Montessori Toys are Natural
Montessori observed that children were astounded bythe beauty of nature, so this inspired her to choose items made with naturalmaterials. The benefit of using natural materials like wood and metal is thatthe child is able to gain a better understanding of their environment such astextures, size, shape, weight, taste – natural materials provide wonderfulstimuli for the senses. Compared to synthetic and manmade materials, likeplastic, which offers limited variation and feels artificial.
It is a common misconception that Montessori toyshave to be made from wood. This is not true; while we have already explainedthe benefits of using natural materials over plastic and other manufactured materials,plastic does have its place.
Montessori Toys are Realistic
Montessori emphasised a focus on realism. Sheobserved that until the second plane of development, young children are unableto distinguish fantast from reality. We should stick within the realms of realityas this gives stability for children to become grounded on. Read stories abouttall giraffes in the savannah, not dancing over the moon; and give them toysthat do something logical, rather than giving off random sounds. Usingmaterials that have real images (i.e. photographs or realistic illustrations),as opposed to cartoon illustration actually enables a child to develop a soundimagination.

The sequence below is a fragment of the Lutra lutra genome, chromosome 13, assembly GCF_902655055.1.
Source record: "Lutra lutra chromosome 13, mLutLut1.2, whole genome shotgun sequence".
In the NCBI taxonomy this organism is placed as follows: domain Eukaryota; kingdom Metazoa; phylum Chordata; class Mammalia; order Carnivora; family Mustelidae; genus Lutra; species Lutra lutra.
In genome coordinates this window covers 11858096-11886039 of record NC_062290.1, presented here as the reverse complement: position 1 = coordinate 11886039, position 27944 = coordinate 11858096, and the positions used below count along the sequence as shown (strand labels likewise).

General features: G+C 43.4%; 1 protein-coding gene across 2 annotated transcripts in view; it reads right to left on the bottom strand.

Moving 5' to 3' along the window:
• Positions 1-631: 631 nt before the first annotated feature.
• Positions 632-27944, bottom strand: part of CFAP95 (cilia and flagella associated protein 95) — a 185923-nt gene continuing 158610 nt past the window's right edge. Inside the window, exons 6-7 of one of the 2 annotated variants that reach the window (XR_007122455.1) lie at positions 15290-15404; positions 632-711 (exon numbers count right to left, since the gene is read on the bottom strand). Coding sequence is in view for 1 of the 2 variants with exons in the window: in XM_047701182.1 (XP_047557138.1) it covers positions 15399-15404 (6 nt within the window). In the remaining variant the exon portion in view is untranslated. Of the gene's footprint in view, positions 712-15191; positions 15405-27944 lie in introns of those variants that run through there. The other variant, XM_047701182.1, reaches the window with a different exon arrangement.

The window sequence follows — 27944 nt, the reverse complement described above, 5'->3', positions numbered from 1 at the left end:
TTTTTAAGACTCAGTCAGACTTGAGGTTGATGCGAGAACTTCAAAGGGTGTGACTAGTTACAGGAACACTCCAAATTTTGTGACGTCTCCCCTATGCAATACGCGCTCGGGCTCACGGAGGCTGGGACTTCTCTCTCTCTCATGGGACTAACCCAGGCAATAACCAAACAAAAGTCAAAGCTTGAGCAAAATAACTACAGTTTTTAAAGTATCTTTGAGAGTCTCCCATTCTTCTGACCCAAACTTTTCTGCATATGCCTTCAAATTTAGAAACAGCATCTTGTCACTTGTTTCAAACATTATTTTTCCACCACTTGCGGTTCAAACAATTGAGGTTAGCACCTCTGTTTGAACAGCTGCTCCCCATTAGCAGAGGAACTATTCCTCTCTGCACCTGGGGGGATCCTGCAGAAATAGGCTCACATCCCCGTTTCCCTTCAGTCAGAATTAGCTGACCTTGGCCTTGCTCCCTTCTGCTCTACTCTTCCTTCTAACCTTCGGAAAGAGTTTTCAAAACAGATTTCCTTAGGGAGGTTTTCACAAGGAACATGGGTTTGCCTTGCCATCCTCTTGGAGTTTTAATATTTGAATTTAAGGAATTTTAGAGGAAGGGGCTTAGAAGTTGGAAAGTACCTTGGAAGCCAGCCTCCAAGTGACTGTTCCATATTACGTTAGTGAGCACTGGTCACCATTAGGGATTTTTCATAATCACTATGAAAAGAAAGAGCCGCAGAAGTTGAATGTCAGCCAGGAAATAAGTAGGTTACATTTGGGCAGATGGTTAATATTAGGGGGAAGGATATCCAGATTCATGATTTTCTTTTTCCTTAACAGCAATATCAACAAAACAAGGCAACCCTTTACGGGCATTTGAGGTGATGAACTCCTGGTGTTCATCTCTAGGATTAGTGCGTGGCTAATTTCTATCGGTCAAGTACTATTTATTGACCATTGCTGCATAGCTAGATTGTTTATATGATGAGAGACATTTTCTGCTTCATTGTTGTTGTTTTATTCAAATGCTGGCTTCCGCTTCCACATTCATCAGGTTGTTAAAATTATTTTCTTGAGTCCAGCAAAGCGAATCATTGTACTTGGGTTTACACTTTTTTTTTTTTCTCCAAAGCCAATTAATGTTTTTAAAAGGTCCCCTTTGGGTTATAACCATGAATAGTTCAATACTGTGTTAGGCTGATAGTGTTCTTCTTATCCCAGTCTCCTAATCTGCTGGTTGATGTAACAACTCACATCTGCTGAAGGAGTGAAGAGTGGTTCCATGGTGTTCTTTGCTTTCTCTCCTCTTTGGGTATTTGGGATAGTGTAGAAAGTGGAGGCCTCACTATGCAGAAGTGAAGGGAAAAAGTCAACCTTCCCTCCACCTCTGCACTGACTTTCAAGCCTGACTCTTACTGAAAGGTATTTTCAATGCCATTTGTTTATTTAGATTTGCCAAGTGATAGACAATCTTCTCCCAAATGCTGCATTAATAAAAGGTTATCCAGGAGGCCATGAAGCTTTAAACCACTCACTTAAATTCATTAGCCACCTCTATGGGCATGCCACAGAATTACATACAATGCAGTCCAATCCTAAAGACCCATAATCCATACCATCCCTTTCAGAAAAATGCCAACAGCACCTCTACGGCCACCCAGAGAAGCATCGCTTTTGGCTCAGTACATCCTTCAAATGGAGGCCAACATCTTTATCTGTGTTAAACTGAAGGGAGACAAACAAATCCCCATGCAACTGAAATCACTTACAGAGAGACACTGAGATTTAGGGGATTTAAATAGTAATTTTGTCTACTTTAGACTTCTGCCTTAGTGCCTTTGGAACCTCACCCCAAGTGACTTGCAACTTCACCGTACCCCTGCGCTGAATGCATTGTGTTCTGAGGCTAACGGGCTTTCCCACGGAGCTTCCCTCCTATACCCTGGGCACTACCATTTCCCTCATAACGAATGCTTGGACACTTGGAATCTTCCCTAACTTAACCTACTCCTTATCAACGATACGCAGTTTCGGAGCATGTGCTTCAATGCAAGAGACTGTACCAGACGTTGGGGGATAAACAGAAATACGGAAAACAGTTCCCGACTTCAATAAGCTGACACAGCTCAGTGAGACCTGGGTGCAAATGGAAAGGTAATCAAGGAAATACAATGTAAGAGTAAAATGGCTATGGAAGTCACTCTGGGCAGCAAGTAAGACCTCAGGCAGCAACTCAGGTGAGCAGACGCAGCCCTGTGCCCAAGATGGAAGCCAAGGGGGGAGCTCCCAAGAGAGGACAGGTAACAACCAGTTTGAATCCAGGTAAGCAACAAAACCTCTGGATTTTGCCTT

This is where plastic toys are actually reallybeneficial. The beauty of some plastics is that it can be made into verydetailed, realistic looking objects such as cars and animals. There is nothingwrong with using these. It would be better for the environment to source second-handplastic Montessori toys, of course, and dispose of them responsibly (or recycle)at the end of your use.
Montessori Toys are Functional & Purposeful
Montessori toys should offer opportunities forchildren to get stuck in, creative, interactive, constructive... you get theidea! It is a very adult way to think if we consider a toy to have a passiveentertainment i.e. a singing/dancing toy would offer a few minutes of visualentertainment, but it will not offer endless amusement and the ability to developskills like a few wooden blocks would.